An archipelago of 18 islands, the Galapagos are situated about 1,000km away from the mainland of Ecuador in the Pacific Ocean, easily the most important highlight of the country, attracting travelers in droves to its beautiful landscapes filled with the most easily accessible wildlife in the world (by this we mean really close encounters). That, plus the legend surrounding these islands of being single-handedly responsible for our understanding of where we come from, easily one of the biggest breakthroughs by the scientific community ever, thanks to the painstaking efforts of a young and committed geologist, Charles Darwin (this is also where the phrase 'survival of the fittest' was historically coined), makes it top the list of best things to do in Ecuador. Below are a list of the prominent land, sea and air-borne creatures that you will encounter on an island-hopping trip through the Galapagos. Not much has changed since the HMS Beagle left these islands for the last time in 1836, leaving them pristine and untouched (and we have the redoubtable endeavours of the Ecuadorian conservationists to thank for that). Even today, the number of travelers are restricted, which means you will probably have to book your trip almost a year in advance, through a travel expert that can provide you the best possible experience. The Reptiles:The Galapagos Tortoises are the most adorable and majestic animals of the island. They have life spans of 200 years (give or take) and are easily the largest tortoises in the world. Having a common ancestor, they spread to different parts of the archilpelago and began to adapt based on available vegetation and landscape, leading to approximately 13 sub-species today. The most visible differences are in the different sizes and shapes of shells and the reptiles themselves; some sub-species even have different diets (all entirely herbivorous, of course). Among the largest islands of Galapago, Isabela Island is home to five different sub-species that have evolved differently on the slopes of five different volcanoes.One of the most remarkable animals on the islands are, undoubtedly, the marine iguanas. It is only in this part of the world that you will find a species of aquatic lizard that considers algae its main food. Usually black or a dark colour, these reptiles can stay under water for an hour (often startling - or charming - snorkellers with their subaquatic foraging) before they have to surface. Clearly this odd diet evolved and adapted due to the lack of nutritious vegetation on land; the iguanas here even have a specialised nasal gland that separates the salt and expels it from the nostrils. A stand-out even among these unique species are the “Christmas Iguanas” (from their red and green appearance) that are found on Española Island. Needless to say, despite their rather fearsome appearance, these creatures are extremely shy, docile, and interested in nothing but algae.Another reptile that can be spotted throughout the islands is the Lava Lizard. It gets its name from its peculiar lava-red neck, is small compared to the iguana (sometimes they grow up to a foot long), very quick on its feet and mostly eats insects; they have adapted and evolved into more than 26 sub-species and counting. The other endemic reptiles scurrying around the landscape are various species of snakes, all completely harmless and shy. Note: the reason for the benign nature of all animals here is they've never had to fear from humans.The Mammals:Hop off a boat at any of the islands, and chances are, you will be greeted by a welcome-committee of happy, barking sea-lions, as friendly and eager to make contact as waggy-tailed dogs. Not a wonder then, that they are a hit with the kids and even adults. The pups being nursed and pampered by their mothers make for an adorable site to see. They can be found throughout the year and the best places to spot them are Bartolome, Isla Lobos, North Seymour and Punta Espinosa. If you happen to be a Puerto Ayora, do make a trip to the fisherman’s dock and see the famous “Pancha”, a sea lion that has been adopted by the local fisherman community. They mostly splash around in the surf, chomping on sardines, but often voyage out 13-15km off the coast for food, and that is where they sometimes run into trouble with Killer Whales and sharks; you can see battle-scars on those that survive these encounters. Dolphins and whales abound here, the most common species being the Humpback and the Bryde’s whales, primarily found in the channel between Isabela and Fernandina Islands, and around the isalnds of Bartomole and Española. Look out for the bottlenose and striped dolphins leaping around everywhere, almost inviting you to jump in and snorkel/swim with them.The Marine Life:One of the best things to do in Galapagos island to snorkel and dive to witness the magic of the marine life that thrives here. Like their land-based counterparts, they are friendly and curious (as friendly and curious as fish can be), completely unafraid of humans, nets and hooks, because their genetic memory has never known of these things. The Galapagos are one of the very few areas of the planet where a snorkeller or scuba diver will encounter the largest fish known to mankind: the gorgeous Whale Shark. These gentle giants, particularly the Galapagos variety, love to have humans swim along with them. If you are one of the lucky ones, we hope you have an underwater camera handy. There is no shortage of other sharks either, the most common being the White-Tipped Reef Shark; in addition, imagine healthy populations of sea-turtles and rays. The most prominent dive sites are The Devil’s Crown (Floreana Island) and a small channel off Isabel Island which local experts will happily take you to.Among the Rays, there are four main varieties: Golden Cownose Ray, Spotted Eagle Ray, Manta Ray and the rather common Sting Ray. The Sea Turtles found here mainly are seen in shallow waters near the coast (prominently in Devil’s Crown and Bartholomew) and can grow almost as large as the Galapagos Tortoise. In addition to these main features, you can expect a profusion of crabs, lobsters, eels, jellyfish, octopii and many of the usual suspects of a spectacular, untouched marine ecosystem.The Birds:The island has some of the most unique birds in the world that are found only over here. Let us start by focusing on the flightless species that call these islands home. First and foremost are the Galapagos Penguins that are meant to live in Artic weather, but have remarkably adapted to these relatively tropical waters; this particular species of penguins, not seen anywhere else, are the smallest in the world.The Flightless Cormorant are another species that are endemic to the island. The only Cormorant In the world to have lost its ability to fly and also the largest in the world, they can be spotted mostly on the islands of Fernandina and Isabela. Why flightless, you may ask? Because they have no natural predators to escape from (read man, and other indiscriminately added feral animals like cats and dogs).Another favourite among the visitors are the Blue-footed Boobies that happily display their nests in the open like museum artefacts. The chances of you coming across one (or several) is very common; just walk around and carry on, under the casual and unperturbed eye of Mom Booby. Look out for them mostly along the coastline throughout the year. The other sub-species of these are the Nazca Booby and the Red-Footed Booby.A common sight of the Galapagos is, surprisingly (or not; you may cease to be surprised by anything by now), the Greater Flamingo (a name given to the Galapagos Flamingo in particular, more vibrantly colored than its African and Asian counterparts) that can be seen at Floreana Island, Isabela Island, Santiago, Rabida Island and Santa Cruz. Look out for the wonderful Frigatebird (above), known for its notorious reputation of stealing food from other bird species, including other smaller Frigatebirds. They are also known for their unique appearance and are found only on this island.Moving on to birds that fly, the Galapagos Finches are the most interesting. They all came from a common ancestor, have evolved into 13 different species spread all over the island, and are a text-book lesson in adaptation to the environment; the different species, while having many similarities, have entirely different lifestyles and diets. Some eat shrubs and others insects, or whatever is available to them in the region, adapting beak-sizes and shapes to suit function and efficiency. The other prominent birds found here are Mockingbird, the Galapagos Hawk, the Waved Albatross, Short Eared Owl and the Galapagos Dove.Safe to say that the Galapagos Islands are home to some of the most beautiful and unique wildlife that can be seen anywhere in the world. The combination with the remote and spectacularly unspoiled location makes it a once-in-a-lifetime must for any traveler. If you wish to know more, you can get started with planning your trip almost right away.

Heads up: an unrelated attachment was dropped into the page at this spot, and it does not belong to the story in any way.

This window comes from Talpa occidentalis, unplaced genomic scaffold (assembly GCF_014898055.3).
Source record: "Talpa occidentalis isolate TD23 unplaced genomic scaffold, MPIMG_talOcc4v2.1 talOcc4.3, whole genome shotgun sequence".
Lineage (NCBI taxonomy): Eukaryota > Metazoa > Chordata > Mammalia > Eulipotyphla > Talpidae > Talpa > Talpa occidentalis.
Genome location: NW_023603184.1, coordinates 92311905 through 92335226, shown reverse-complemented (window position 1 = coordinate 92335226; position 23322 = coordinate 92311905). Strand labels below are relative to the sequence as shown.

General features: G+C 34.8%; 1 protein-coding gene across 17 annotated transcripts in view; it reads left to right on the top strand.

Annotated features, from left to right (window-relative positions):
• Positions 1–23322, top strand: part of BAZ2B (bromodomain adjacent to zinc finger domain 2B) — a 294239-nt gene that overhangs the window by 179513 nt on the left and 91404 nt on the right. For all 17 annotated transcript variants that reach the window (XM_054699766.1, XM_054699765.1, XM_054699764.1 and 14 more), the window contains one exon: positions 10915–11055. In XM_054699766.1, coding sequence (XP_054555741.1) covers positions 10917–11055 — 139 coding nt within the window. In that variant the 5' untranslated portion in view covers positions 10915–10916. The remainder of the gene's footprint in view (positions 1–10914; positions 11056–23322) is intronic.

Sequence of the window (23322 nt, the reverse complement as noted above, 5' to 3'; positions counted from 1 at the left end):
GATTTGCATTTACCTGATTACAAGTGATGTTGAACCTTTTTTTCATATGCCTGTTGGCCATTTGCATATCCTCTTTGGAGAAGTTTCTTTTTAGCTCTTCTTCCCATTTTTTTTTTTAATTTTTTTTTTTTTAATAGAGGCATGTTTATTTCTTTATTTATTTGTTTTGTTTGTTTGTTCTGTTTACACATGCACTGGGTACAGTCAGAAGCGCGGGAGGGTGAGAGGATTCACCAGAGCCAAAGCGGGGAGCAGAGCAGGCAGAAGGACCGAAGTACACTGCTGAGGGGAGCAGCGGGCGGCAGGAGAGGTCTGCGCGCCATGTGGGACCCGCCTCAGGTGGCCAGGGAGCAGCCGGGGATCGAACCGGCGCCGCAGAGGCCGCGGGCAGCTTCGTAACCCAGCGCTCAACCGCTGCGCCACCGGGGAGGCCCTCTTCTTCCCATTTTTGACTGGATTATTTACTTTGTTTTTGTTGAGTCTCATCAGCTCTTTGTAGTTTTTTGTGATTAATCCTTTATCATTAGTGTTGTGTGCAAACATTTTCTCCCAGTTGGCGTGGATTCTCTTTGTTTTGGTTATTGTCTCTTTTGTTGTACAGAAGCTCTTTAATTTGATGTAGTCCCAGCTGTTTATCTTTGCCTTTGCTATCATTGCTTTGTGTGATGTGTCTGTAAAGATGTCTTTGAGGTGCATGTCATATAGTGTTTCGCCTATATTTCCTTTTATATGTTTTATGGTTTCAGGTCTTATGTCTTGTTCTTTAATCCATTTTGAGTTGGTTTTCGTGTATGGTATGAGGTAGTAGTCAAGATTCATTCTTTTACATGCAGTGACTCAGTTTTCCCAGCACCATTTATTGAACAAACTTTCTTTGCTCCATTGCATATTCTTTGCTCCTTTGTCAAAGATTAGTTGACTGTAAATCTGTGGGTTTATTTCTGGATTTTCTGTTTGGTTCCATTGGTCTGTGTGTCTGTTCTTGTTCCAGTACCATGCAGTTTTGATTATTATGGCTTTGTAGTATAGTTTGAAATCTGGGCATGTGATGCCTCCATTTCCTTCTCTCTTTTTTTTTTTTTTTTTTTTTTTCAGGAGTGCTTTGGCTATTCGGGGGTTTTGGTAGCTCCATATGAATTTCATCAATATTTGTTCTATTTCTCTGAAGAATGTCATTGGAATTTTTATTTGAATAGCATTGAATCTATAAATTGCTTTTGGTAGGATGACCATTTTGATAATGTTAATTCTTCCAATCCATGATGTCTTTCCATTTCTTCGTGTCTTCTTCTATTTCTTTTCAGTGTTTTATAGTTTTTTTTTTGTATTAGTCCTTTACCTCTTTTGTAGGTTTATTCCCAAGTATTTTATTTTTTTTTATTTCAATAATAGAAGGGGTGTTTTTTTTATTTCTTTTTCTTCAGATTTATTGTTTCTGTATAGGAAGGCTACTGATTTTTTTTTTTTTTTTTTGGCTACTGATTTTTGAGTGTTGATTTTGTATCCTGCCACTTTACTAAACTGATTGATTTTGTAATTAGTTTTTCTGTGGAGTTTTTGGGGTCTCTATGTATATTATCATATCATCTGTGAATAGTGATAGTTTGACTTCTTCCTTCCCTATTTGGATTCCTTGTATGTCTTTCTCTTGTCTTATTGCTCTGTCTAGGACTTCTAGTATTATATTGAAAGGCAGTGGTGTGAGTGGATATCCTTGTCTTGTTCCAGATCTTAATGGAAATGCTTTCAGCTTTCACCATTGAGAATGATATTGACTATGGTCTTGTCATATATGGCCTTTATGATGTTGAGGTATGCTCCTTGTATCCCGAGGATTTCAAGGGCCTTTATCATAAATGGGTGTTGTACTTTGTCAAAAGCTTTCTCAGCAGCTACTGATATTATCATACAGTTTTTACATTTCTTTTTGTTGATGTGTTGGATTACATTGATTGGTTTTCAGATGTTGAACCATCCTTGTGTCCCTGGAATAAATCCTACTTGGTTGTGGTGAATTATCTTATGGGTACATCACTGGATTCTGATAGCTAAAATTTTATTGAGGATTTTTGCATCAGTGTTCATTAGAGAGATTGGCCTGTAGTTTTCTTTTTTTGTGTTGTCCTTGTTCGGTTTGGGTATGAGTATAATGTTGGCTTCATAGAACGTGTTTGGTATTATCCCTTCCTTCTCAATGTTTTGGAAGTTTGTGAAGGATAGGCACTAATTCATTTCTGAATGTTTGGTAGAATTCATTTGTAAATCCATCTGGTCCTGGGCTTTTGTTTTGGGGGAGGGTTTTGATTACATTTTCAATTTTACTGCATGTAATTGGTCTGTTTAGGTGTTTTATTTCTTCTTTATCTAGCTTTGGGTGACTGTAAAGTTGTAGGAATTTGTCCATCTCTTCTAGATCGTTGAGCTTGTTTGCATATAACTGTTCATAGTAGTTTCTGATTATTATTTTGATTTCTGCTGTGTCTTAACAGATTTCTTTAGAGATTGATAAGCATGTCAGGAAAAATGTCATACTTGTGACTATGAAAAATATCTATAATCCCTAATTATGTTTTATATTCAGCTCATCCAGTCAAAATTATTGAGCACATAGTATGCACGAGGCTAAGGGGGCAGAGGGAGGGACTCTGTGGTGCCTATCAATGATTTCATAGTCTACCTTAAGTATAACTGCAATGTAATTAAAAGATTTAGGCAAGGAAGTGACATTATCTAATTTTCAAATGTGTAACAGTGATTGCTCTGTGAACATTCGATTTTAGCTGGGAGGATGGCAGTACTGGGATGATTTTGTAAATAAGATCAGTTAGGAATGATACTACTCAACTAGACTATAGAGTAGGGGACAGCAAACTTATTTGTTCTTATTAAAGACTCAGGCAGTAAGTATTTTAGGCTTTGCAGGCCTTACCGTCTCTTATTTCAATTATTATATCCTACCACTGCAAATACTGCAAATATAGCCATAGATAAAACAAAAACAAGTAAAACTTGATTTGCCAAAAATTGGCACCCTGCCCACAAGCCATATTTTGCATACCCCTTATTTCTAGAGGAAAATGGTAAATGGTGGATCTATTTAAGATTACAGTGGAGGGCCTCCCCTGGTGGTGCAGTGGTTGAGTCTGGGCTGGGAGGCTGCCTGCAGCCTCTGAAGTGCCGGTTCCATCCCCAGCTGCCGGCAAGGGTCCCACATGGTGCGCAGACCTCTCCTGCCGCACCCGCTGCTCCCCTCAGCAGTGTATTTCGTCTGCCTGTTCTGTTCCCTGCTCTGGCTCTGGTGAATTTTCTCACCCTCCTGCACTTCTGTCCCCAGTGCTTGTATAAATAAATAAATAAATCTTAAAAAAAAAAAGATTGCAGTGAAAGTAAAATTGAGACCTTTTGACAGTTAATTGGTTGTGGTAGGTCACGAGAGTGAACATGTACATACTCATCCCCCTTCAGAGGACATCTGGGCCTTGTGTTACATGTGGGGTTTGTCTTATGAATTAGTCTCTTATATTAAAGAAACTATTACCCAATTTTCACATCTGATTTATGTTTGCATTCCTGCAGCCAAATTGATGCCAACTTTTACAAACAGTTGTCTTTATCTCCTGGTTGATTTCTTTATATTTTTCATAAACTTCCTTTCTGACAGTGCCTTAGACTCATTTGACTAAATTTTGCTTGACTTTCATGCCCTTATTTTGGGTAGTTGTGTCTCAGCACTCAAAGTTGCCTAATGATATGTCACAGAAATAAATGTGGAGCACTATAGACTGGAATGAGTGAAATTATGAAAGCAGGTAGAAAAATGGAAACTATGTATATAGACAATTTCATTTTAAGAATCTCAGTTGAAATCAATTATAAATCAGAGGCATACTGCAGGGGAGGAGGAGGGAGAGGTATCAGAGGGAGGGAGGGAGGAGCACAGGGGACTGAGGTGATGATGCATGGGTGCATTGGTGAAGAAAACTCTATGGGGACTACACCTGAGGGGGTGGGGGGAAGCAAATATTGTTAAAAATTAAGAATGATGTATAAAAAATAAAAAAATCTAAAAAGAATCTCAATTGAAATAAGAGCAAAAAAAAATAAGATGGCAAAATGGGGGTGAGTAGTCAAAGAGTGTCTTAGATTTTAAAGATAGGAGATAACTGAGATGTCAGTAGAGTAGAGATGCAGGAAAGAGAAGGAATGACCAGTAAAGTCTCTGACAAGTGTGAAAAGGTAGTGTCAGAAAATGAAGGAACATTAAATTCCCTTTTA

The Republic of Ecuador may be rather small in size but it has it all: to begin with, 10% of the plant species of the entire world, and more than 6000 species of animals, a lot of them indigenous (and we are not talking just the Galapagos). From volcanic mountains to golden beaches, Andean peaks to the Amazon rainforest, this place is quickly making its way to the top of every adventure-loving family’s bucket list.Here are just 10 things that you must do, see, explore and experience in Ecuador. That is just the beginning; worlds open up when you actually get there, and a great travel expert will go a long way in showing you sights and attractions that don't always make the lists. 1) Explore The Galapagos Islands:Situated in the Pacific Ocean, the Galapagos are a volcanic archipelago of 18 wonder-filled islands, roughly 2.5 hours flying time from Quito via Guayaquil. No trip to Ecuador, ideally, should be complete without exploring these beautiful islands, however do note that there are tons more things to see in the eastern interiors, and very often a Galapagos trip is a stand-alone (that's all you may have time for). It is home to some unique landscapes that include volcanic black barren mountainous terrains and also white sand beaches with the brightest blue clear water. Primarily it's the wildlife that attracts visitors of course, from sea lions, marine iguanas, penguins, lava lizards, dwarf whales, and that magnificent lumbering ancient Giant Tortoise; there's literally wildlife at every turn of the head. And that's just the land and sea creatures. It is also paradise for bird lovers, being home to over 100 species, most of them unique (and not to mention, delightfully quaint). Here, you can spot flamingos, the famous Darwin Finches, Galapagos Rails, bobolinks, the adorable Blue-footed Boobies, and barn owls etc, just to name a few. Diving and snorkeling around the islands to observe the thriving marine life is strongly recommended. Check the best time to go to get the best of both, land-based explorations as well as some great snorkeling and diving. 2) Stay In The Cloud Forest:A trip to the Cloud Forest of Mindo, an oft-overlooked highlight of Ecuador, is truly an escape into nature. Known for its unbelievably lush greenery, it is situated high up in the magnificent Andean ranges and covers an inordinately large area of the country (not to be mistaken with rainforests, which occur lower down). The forest is moist, green and receives heavy rainfall during the monsoon months (usually from January to May); expect thundering waterfalls, fast-flowing rivers and streams, and gorgeous swollen lakes. The best way to experience these wonders, of course, is by staying in the thick of it, at the many lodge facilities (from basic to luxury) that are available here. It is also home to number of species of plants, of which orchids and rascadera are found in abundance. Rascadera is a plant with enormous leaves, also affectionately known as “elephants ears”, large enough to be used as umbrellas by the locals. If the great, wild outdoors appeal to you, then look no further.3) Shop At Otavalo Market:The city of Otavalo, situated in the shadow of the extinct Imbabura volcano, is mainly known for its eclectic market. The place comes to life on Saturdays, starting as early as 6AM, so plan your day-trip from Quito accordingly (1.5 hrs by road). This historic market has been of great significance for over a hundred years as the main place place of trade and business for the various indigenous tribes that live in and around the city. It used to focus on farm produce and equipment once upon a time; nothing so boring these days. Today the main attractions are local handicrafts: silver jewellery, woollen shawls, wooden carvings, and the ubiquitos Panama hat; yes, these are made in Ecuador. (You will also come across multiple animal markets that sell pigs, chickens, llamas and rabbits, harking back to days of yore.) 4) Visit Quito's Old Town:The capital of Ecuador, Quito (a UNESCO Heritage Site, all of it), was established by the Spanish on the ruins of the Inca Empire in the 16th century. Over the years, the city has managed to maintain most of its historic architecture, culture, and way of life. Even today, a stroll through the streets of the Old Town full of numerous churches, cathedrals and monasteries will take you back in time. Important as it is, it is relatively small, perched on the eastern slope of the Pichincha Volcano, and can be covered within a day with a bit of energetic walking. Don't miss the Iglesia de la Compañía de Jesús, also known as the “Golden Church”; the entire interior of the church is spectacularly decorated using gold leaf and wood carvings, doing complete justice to its nick-name. Editorial credit: / Shutterstock.comVisit the Mercado Central (the main marketplace famous for local food and drinks), El Peneccilo (a statue of the Virgen de Quito, with a breathtaking view of the city), and the Covento San Francisco (one of the largest churches in Ecuador, with over 20 chapels). Once done with the churches and museums, go for a walk down La Ronda where the locals play live music in the narrow streets outside the multiple bars; a perfect place to relax, people-watch and kill time. 5) Hike The Quilotoa Loop:The Quilotoa Loop has become increasingly popular among hikers and trekkers. The beautiful area spread over 200 km does has not have any official routes and can be covered by anyone with just a little planning and research. The best way to explore Quilotoa would be to start your hike from Latacunga in the south and go all the way to the crater lake at Quilotoa (above). The entire stretch can be covered in two days, or you can even take up to two weeks (the flexibility of this terrain is one of its best perks). Distances between villages is around 15km; to break the monoty of a hike, you can even rent a motorcycle. There are many hostels and inns with breakfast and dinner facilities, and they even pack lunch boxes on request. The hike, apart from the magnificent views, is not short of its attractions; will find many local markets, and be able interact with the indigenous people living their life as they have been for centuries. 6) Visit Mita del Mundo:Take a trip to the Centre of the Earth. Situated around 30km to the north of Quito is the Mita Del Mundo Monument, which marks the equator and, well - the centre of the earth. The monument was constructed based on calculations done by the French explorer Charles-Marie de La Comdamine and his team in the year 1736. The yellow line represents the line that divides the northern and the southern hemispheres, aka the equator (for which the country is named after, naturally). Check out live demonstrations of the Coriolis Force (for those interested in the wonders and vagaries of our planet's rotation on its axis). In recent times, it was found that the actual equator is a little ways north of the monument, but it still makes this a must-visit place. 7) Hot Spring Therapy At Baños:Baños de Agua Santa which translates as the "Bath of Sacred Waters", and popularly known as Baños, is a town situated on the foothills of the Tungurahua Volcano. The town is known for its many waterfalls, dense green plantations, and also often referred to as the "Gateway to the Amazon". Apart from the natural beauty, what makes it stand out are the many naturally formed hot springs (hence Baños ) rich in mineral content, and perfect for a relaxing dip. Baños has also become popular for adventure sports like river rafting (down the Rio Pastaza), rock climbing and hiking.8) Surf at Montañita Beach:Editorial credit: / Shutterstock.comMontañita is place to be for anyone looking to have a good time by the beach. The golden coast is claimed to be one of the best in Latin America and has some of the most challenging waves, making it the perfect turf to surf. The town is known to be quite laidback, compared to the rest of Ecuador which is quite conservative of its customs. 9) Trek Cotopaxi Summit:This volcanic range can be seen from anywhere in Quito, and the Cotopaxi National Park of the same name is around 55km from here, definitely a must-visit. It is the second largest mountain in Ecuador and one of the highest volcanoes in the world at 19,600 ft. It is generally considered to be an easy climb which can get a little tricky and technical in parts, nothing a good guide cannot get you around and over.Luckily, the summit has the highest number of clear days, and can be attempted throughout the year (the best months being June and July). This trek will take a couple of days, but is something that every adventurous traveler must experience in Ecuador.10) Cruise The Amazon:The Amazon is the largest remaining tropical rainforest in the world today, best known for its huge diversity of flora and fauna, and Ecuador own 2% of its overall area. It is here that you will find a monkey that is small enough to fit on your palm and spiders that eat birds. Everything here is truly exotic, from the birds, animals, plants, and even the people; the basin is home to a number of indigenous tribes that have been living in isolation for more than thousands of years, and are protected by Ecuador’s constitution. There are many national parks that have been established inside the forest, making one-day trips to the Amazon easy and convenient, but the best way to explore the river basin, hands down, is by cruising it on a riverboat. There are a number of options for cruise operators and itineraries (they range from between 2-3 days and going up to 12 days). Your travel expert will find and tailor the right one for you.There you go; you're ready with enough information, if you so desire, to start planning your customised Ecuador vacation. Like we said, the number of things to do and places to go will multiply manifold when you actually get there, but this is as good as any a place to start.